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I am making a Outlook 2007 AddIn in c#. So while making the setup file I need to modify the registry entries. One of them is is "Manifest" string which has the link to the AddIn's manifest file. By loading this the office application loads the AddIn. But When I looked at the WebEx registry entries it doesnot have any Manifest link. WebEx registry entry

Why is it so? How did WebEx manage to do with out having a Manifest link?

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Did you understand the question???? In general it is required but How did WebEx manage to do with out having a Manifest link. –  Prakash Sep 4 '12 at 12:08

3 Answers 3

There are (2) types of Outlook Add-ins - COM Add-ins and Exchange Client Extensions. The registry key location depends on whether you are using x86 or x64 platform.


For x86:

Exchange Client Extensions:
HKEY_LOCAL_MACHINE\SOFTWARE\Microsoft\Exchange\Client\Extensions
Outlook COM Add-ins:
HKEY_CURRENT_USER\SOFTWARE\Microsoft\Office\Outlook\Addins


For x64:

Exchange Client Extensions:
HKEY_LOCAL_MACHINE\SOFTWARE\Wow6432Node\Microsoft\Exchange\Client\Extensions
Outlook COM Add-ins:
HKEY_LOCAL_MACHINE\SOFTWARE\Wow6432Node\Microsoft\Office\Outlook\Addins

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To answer your question, COM addins that implement the ID2Extensibility interface, must utilize a different method of registration. Specifically, they must register as a COM server, thus their registration is tied to the InProcServer32 keys in the registry. Basically, the machine is already aware of where to find the object by name in the Class registry and loads the appropriate DLL in that fashion.

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Hi Ryan, Thanks for the reply. Can you suggest an article that u might have come across regarding this. It will help as reference. –  Prakash Jun 25 '13 at 9:18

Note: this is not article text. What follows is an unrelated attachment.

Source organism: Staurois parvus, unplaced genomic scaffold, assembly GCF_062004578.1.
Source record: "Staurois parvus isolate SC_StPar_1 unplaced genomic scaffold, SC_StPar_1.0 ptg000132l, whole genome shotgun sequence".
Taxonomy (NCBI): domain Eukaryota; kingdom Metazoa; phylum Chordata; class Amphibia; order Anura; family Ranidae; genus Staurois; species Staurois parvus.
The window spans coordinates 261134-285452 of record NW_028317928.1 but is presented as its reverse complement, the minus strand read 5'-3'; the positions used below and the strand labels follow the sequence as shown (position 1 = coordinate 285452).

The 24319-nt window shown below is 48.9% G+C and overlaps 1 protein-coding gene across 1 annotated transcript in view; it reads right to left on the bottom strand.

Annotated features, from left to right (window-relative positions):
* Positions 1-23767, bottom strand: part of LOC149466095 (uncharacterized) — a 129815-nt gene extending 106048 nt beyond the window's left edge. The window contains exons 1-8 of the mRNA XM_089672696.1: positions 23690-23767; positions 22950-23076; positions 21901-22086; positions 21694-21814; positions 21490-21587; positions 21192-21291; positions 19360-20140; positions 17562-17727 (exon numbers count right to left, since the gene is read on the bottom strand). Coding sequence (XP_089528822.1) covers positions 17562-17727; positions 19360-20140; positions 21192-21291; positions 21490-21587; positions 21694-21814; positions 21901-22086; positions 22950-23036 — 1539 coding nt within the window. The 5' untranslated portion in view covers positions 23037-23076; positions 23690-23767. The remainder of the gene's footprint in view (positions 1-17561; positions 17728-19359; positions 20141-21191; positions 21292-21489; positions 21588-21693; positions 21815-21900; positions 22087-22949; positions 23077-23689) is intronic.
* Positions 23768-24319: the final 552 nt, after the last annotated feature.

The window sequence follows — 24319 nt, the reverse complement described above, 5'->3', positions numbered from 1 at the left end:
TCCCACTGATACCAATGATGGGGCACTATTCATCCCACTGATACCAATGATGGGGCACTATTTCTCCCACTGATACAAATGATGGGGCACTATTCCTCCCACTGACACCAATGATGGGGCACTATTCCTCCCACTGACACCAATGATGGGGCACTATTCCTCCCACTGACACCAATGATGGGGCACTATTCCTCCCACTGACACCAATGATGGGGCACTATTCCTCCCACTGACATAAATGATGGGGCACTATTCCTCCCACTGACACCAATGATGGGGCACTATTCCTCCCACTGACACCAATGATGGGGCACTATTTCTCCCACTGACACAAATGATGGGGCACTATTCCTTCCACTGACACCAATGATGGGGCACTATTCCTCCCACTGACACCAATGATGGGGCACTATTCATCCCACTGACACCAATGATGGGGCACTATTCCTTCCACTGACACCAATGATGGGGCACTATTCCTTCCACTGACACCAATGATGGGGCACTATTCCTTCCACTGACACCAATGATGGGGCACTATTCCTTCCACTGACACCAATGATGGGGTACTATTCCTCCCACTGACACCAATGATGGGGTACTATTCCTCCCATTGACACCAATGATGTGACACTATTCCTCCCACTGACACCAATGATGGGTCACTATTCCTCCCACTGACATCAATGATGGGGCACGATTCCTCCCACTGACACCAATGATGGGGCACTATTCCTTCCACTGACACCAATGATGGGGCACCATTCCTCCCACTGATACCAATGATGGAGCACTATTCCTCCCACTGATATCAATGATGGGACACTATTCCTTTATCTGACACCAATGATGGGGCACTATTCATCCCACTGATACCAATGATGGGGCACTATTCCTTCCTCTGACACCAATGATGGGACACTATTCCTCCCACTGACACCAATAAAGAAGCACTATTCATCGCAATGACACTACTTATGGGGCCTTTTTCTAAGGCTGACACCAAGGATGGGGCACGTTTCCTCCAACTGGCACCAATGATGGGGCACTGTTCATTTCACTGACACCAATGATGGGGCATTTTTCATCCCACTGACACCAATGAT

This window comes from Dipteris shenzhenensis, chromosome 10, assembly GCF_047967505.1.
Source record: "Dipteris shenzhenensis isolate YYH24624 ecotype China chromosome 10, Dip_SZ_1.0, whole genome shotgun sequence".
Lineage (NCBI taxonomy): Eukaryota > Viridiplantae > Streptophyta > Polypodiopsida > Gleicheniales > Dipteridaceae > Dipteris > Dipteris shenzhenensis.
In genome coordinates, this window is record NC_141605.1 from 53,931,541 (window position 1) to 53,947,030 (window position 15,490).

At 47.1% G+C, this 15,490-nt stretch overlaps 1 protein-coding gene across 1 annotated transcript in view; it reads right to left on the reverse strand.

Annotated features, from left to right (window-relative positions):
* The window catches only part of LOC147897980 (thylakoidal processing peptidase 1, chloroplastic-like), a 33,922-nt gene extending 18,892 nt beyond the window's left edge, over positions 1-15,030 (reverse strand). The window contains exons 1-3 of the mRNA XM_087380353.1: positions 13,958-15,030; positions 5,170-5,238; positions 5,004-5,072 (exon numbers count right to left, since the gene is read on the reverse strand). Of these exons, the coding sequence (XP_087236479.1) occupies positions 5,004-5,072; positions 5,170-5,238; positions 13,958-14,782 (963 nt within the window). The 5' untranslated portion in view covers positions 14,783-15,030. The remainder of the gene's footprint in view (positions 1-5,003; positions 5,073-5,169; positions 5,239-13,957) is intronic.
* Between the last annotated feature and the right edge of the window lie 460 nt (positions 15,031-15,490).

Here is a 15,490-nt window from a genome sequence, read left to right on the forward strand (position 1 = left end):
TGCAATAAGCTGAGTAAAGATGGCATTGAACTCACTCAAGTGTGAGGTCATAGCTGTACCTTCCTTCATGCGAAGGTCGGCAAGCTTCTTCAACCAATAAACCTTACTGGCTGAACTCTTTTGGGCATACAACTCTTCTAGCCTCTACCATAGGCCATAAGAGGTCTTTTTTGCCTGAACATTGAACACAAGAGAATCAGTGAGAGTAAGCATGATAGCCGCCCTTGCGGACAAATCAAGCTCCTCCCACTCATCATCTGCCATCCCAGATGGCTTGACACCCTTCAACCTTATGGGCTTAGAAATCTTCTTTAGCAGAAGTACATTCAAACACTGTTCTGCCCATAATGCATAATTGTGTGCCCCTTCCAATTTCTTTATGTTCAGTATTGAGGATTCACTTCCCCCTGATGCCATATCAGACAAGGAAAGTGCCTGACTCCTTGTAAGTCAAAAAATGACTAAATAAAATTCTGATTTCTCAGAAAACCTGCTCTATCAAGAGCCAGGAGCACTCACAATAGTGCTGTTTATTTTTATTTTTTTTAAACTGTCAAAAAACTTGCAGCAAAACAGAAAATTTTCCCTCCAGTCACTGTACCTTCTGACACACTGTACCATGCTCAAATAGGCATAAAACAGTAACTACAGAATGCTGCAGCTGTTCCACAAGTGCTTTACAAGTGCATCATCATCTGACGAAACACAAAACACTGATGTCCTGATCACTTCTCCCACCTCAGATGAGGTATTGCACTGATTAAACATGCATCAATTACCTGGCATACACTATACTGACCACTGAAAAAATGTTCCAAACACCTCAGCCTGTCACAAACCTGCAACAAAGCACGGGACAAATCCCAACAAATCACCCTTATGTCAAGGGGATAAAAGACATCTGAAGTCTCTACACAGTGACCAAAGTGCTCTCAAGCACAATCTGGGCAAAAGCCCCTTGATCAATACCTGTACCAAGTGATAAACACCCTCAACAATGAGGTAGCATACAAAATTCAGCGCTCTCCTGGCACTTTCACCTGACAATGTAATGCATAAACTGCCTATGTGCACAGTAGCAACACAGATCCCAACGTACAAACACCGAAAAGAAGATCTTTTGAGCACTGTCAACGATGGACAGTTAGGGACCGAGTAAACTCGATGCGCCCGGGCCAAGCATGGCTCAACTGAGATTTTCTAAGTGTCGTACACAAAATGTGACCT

to answer your question, apparently there are multiple ways you can register Add-In for you Office application. One is the manifest generated by VSTO, as you already shown. I assume it is the "modern" way in C# add-in development.

But remember that Office Add-In is just plain old COM+ component. So you can make add-in in C, C++ and other languages with COM+ support as well :) To register these, you need to add certain keys to Windows registry.

Using C# and Visual Studio, you can register your C# assembly as COM component by selecting the "Register for COM Interop" option in your project settings under Build tab. This is eqvivalent to running Regasm utility which comes with .NET installation manually on your assembly (DLL).

Now, if you have your component registered, all you need to do to let Office app load your Add-In is to reference this component using the registry key in format "namespace.class_extending_appropriate_interface".

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